Version 1 (modified by chromatic, 4 years ago)

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The current constant STRING cache is a mess for several reasons:

  • it's the only consumer of a cstring Hash type that we could otherwise remove
  • hashing cstring keys is time consuming
  • it only handles ASCII STRINGs
  • we can't perform any compilation-time precaching
  • rehashing performance is terrible when we cache a lot of STRINGs
  • we can't easily cache constant STRINGs thawed from PBC, which contain a lot of duplication

We can fix it:

  • Create a new custom data structure with which we can cache these STRINGs easily by their important characteristics (length, encoding type, and contents). This is likely some kind of binary tree; for best performance characteristics, an AVL tree has the most advantages, as we perform many more fetches than inserts and never delete. A red-black tree would also be fine if that's easier, but its additional complexity adds few advantages (and is slightly more expensive to read).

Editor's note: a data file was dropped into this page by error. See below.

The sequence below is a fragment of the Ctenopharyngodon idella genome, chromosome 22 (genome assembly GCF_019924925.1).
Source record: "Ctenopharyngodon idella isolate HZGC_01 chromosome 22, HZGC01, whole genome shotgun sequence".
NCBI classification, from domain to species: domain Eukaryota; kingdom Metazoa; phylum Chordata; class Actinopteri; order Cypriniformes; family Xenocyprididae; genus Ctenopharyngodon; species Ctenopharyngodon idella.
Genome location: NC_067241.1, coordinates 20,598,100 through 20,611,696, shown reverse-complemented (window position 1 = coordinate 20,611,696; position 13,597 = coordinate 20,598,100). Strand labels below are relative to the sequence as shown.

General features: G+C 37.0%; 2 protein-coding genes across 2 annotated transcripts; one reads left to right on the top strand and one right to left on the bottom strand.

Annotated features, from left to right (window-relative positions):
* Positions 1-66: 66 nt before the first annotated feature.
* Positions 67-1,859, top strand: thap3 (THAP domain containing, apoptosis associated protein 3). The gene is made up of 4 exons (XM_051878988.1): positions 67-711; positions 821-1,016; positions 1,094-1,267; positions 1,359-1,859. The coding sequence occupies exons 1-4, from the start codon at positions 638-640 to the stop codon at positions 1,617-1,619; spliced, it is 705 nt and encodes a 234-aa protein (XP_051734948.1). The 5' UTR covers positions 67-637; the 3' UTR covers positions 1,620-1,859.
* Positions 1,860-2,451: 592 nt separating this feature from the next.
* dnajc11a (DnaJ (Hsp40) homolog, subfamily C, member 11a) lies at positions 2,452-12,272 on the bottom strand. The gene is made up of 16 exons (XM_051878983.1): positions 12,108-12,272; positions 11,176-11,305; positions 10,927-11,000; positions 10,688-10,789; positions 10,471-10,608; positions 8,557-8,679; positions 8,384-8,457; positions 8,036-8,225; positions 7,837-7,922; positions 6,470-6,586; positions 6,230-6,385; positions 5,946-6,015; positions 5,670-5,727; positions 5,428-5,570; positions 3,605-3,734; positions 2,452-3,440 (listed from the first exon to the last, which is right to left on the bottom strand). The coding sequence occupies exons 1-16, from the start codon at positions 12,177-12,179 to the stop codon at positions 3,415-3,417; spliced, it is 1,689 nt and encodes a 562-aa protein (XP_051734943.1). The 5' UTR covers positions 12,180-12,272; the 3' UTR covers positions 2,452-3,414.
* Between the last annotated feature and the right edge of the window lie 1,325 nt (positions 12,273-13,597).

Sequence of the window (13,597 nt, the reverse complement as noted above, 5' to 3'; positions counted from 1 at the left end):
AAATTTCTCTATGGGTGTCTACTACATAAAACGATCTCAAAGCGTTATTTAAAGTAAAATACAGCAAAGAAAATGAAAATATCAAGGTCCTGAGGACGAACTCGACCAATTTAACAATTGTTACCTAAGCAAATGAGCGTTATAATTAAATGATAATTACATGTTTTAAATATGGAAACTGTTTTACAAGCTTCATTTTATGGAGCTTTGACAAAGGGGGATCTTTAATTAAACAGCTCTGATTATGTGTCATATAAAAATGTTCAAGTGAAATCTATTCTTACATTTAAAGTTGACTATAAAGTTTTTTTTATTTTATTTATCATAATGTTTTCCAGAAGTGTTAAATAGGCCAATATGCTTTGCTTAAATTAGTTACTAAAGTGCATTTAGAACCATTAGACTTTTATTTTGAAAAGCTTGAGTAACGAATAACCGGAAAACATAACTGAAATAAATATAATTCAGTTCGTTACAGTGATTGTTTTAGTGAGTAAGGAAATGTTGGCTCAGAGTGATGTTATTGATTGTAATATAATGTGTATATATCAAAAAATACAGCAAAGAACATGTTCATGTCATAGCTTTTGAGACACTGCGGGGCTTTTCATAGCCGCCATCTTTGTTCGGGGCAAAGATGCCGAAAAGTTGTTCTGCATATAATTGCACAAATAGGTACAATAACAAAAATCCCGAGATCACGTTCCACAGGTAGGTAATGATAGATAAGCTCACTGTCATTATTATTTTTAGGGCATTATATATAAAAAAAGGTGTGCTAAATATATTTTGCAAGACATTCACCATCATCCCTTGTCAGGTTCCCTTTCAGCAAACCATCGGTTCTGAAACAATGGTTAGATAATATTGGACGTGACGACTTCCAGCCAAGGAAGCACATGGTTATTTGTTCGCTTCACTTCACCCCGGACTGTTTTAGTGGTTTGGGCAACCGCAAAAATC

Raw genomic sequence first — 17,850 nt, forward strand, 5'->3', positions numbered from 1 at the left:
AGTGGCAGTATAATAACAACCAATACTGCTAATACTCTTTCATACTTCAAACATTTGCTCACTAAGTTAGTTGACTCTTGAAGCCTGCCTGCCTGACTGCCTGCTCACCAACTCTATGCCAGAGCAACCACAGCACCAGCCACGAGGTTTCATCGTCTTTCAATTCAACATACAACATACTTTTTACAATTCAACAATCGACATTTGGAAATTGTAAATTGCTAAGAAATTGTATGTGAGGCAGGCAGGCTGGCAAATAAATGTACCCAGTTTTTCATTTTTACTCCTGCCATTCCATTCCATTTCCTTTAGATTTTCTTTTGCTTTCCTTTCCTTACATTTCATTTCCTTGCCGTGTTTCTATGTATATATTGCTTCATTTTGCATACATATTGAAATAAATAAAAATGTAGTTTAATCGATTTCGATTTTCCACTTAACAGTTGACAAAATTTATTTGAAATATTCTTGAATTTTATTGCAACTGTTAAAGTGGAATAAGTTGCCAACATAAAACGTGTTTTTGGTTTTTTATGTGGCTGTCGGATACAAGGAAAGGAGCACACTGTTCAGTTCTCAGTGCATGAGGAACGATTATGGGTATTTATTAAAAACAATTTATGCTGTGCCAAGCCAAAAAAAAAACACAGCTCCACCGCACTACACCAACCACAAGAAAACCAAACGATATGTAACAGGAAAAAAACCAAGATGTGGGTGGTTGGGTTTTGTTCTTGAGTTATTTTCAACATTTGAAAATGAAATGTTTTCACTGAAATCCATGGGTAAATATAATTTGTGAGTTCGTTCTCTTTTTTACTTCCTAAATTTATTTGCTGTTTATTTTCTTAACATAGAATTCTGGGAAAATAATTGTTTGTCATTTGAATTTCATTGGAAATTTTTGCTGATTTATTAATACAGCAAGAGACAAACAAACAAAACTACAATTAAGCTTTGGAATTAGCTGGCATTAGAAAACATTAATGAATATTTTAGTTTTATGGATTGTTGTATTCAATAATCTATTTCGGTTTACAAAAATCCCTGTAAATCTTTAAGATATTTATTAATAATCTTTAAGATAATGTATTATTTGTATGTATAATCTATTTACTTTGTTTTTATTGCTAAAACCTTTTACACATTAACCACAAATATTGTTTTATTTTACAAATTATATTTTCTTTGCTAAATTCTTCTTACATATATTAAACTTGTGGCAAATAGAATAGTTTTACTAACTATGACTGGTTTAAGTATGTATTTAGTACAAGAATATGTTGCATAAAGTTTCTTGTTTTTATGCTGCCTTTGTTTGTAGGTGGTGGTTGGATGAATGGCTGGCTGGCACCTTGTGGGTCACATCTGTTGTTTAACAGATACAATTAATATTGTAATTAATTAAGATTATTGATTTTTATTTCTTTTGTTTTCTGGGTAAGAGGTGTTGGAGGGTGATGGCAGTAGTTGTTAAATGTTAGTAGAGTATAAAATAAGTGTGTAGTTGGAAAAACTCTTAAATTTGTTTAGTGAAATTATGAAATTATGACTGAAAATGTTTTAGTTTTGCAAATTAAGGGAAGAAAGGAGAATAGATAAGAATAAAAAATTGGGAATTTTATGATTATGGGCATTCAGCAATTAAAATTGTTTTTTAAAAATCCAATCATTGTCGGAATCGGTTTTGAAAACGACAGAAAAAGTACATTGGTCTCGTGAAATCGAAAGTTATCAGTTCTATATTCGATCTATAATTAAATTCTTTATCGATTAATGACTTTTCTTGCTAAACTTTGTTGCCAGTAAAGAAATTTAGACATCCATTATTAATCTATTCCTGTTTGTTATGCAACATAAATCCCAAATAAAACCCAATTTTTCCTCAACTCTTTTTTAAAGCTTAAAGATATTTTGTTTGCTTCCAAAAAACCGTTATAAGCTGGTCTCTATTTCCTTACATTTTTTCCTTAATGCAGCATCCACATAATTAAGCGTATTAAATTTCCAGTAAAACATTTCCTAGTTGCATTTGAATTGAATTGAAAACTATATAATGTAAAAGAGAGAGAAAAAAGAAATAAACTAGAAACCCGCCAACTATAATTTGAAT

• Rewrite the constant STRING caching mechanism in Parrot_str_new_constant() to use the new cache. We should index into the tree based on the STRING's characteristics, not any hash key or not the contents of the STRING naively.
  • Add a function to create a new constant STRING given an encoding, a length, and a buffer.
  • Use that new function when thawing STRINGs from PBC to avoid re-creating STRINGs we already have.
  • Remove the cstring hash (optional).

Simple profiling tests done on Rakudo reveal that we can reduce our usage of STRING headers thawed from PBC by more than 80%.

This is a task of moderate difficulty, primarily in creating and debugging the binary tree. Takers welcome.